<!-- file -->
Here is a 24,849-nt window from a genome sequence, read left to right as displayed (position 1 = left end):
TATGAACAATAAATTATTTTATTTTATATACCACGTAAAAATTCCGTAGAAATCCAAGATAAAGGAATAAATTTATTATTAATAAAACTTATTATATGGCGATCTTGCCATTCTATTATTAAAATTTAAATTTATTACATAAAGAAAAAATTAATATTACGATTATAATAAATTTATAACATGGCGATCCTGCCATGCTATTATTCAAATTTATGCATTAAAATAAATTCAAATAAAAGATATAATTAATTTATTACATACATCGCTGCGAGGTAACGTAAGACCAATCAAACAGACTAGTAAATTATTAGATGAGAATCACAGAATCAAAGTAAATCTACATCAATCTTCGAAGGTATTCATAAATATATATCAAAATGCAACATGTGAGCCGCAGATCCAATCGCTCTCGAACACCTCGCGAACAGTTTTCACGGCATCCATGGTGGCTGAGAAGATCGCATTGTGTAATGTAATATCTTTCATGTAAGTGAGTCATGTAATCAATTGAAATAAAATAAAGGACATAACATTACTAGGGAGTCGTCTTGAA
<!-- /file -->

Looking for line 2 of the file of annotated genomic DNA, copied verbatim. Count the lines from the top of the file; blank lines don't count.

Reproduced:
TATGAACAATAAATTATTTTATTTTATATACCACGTAAAAATTCCGTAGAAATCCAAGATAAAGGAATAAATTTATTATTAATAAAACTTATTATATGGCGATCTTGCCATTCTATTATTAAAATTTAAATTTATTACATAAAGAAAAAATTAATATTACGATTATAATAAATTTATAACATGGCGATCCTGCCATGCTATTATTCAAATTTATGCATTAAAATAAATTCAAATAAAAGATATAATTAATTTATTACATACATCGCTGCGAGGTAACGTAAGACCAATCAAACAGACTAGTAAATTATTAGATGAGAATCACAGAATCAAAGTAAATCTACATCAATCTTCGAAGGTATTCATAAATATATATCAAAATGCAACATGTGAGCCGCAGATCCAATCGCTCTCGAACACCTCGCGAACAGTTTTCACGGCATCCATGGTGGCTGAGAAGATCGCATTGTGTAATGTAATATCTTTCATGTAAGTGAGTCATGTAATCAATTGAAATAAAATAAAGGACATAACATTACTAGGGAGTCGTCTTGAA